Ghana, a medium sized country in West Africa, currently has a population of 24 million people. The country has a diverse and rich culture, comprising of over 60 ethic groups such as the Ashanti, Akyem, Kwahu, Ga, Ewe, Fante, Mamprusi and Dagomba. Though English is the official language of Ghana, there are 52 major languages spoken in the country, as well as hundreds of dialects. Much of Ghana’s culture is enjoyed through its cuisine, clothing, and the arts.
Ghanaian cuisine has many traditional dishes that come from specific ethnic groups. However, most cuisine in Ghana includes a starch portion and sauce or coup. Starchy dishes include cooked plain rice, Jollof rice, cassava, corn dough and tofu. Typical stews and sauces contain tomato as a main component and protein such as fish, snails or meat. Popular soups include groundnut, okra and palmnut. An alternative to a starch and soup meal is “Red Red,” a mashed bean stew served with fried plantain.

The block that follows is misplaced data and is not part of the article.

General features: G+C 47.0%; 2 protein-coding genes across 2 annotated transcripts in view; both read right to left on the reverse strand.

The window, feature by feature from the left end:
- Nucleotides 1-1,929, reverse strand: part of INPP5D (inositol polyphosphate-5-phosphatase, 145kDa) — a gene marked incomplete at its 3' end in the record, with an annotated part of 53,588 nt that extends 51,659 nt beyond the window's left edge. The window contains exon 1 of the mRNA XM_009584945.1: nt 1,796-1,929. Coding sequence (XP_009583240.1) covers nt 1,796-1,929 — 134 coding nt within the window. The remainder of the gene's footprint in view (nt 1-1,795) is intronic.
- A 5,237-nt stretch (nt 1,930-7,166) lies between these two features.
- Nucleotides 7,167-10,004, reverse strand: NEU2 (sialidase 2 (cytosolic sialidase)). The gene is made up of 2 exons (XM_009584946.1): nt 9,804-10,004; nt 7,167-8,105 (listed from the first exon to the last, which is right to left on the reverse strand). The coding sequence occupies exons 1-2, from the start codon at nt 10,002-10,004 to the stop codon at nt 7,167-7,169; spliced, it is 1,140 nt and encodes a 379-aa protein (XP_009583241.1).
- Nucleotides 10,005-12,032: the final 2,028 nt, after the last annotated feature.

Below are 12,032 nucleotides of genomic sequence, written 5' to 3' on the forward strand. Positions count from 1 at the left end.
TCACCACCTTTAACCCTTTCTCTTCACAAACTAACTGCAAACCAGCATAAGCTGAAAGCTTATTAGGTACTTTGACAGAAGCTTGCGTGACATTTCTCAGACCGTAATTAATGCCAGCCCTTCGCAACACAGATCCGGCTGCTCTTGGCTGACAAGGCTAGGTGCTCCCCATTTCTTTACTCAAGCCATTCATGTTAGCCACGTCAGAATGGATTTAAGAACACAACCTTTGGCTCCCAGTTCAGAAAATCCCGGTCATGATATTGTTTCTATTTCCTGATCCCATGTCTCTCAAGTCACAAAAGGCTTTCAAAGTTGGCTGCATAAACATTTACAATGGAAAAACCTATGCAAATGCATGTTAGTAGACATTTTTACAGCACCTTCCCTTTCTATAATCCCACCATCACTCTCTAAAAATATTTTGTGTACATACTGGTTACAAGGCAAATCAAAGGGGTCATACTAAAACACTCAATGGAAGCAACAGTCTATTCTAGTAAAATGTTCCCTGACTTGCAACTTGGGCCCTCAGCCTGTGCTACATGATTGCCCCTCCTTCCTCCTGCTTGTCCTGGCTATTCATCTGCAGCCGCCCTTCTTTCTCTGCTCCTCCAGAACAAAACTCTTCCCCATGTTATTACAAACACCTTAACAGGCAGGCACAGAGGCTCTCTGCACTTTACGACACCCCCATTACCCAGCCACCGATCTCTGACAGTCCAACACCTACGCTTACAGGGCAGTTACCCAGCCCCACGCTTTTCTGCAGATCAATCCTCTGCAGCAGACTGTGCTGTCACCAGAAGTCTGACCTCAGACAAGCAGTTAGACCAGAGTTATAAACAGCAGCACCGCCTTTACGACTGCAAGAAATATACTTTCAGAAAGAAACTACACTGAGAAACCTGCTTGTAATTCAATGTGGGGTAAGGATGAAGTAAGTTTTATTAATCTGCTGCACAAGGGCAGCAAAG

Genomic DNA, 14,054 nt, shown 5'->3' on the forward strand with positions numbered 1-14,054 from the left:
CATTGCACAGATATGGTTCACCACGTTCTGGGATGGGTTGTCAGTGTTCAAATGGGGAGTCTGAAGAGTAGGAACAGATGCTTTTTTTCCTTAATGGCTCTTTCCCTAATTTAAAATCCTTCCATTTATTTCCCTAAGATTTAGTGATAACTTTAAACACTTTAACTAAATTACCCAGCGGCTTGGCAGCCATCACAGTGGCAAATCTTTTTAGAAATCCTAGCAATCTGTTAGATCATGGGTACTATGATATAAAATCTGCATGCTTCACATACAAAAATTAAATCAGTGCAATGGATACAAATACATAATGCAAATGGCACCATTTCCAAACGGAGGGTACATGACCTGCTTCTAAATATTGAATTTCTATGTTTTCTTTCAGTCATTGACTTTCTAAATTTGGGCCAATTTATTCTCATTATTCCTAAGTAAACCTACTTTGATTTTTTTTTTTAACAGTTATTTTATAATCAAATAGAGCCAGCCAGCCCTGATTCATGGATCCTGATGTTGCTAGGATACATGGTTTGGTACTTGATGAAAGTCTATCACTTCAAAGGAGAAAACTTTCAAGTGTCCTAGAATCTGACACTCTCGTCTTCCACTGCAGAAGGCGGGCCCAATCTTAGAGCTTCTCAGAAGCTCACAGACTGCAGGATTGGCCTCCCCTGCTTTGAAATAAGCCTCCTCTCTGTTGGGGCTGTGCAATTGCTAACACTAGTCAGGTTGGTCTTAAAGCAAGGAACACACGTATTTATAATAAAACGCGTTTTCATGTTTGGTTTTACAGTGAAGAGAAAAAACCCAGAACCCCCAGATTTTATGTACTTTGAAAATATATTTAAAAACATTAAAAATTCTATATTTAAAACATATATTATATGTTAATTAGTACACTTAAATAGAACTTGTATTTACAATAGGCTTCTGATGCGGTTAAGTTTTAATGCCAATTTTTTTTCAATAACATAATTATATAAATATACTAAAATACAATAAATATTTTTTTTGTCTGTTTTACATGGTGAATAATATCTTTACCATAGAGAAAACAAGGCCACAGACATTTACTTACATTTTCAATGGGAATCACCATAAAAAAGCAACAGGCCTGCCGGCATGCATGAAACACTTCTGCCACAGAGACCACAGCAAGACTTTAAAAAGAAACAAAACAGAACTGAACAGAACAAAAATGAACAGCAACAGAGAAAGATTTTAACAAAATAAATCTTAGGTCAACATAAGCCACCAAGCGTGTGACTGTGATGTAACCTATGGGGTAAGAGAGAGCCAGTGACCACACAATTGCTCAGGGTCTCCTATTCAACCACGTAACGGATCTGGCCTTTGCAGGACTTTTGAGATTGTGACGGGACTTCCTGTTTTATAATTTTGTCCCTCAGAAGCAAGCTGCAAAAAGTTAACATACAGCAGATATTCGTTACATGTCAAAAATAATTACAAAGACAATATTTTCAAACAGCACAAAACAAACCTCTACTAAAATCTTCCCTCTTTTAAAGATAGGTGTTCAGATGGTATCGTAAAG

Just as the United States celebrates cotton in its basic white t-shirt or True Religion jeans, textiles in Ghana are also significant. Perhaps the most famous cloth is the Kente, an Ashanti ceremoinial textile of different colors, designs and sizes. Culturally, Kente is a visual representation of Ghanaian history and is considered as a written language through weaving.
Art in Ghana is also culturally driven. Music has a diverse sound with each ethnic group developing their own styles. Instruments typically used in Ghanaian music include drums, goje fiddle, koloko lute and log xylophones. Some of Ghana’s popular music genres are Afro-jazz, Highlife, Dancehall and Hiplife. Dance, like music in Ghana, also follows the traditions of each ethnic group. Dances are performed for various occasions like worship, storytelling, funerals and celebrations. Common Ghanaian dances include klama, adowa, agahu and bamaya.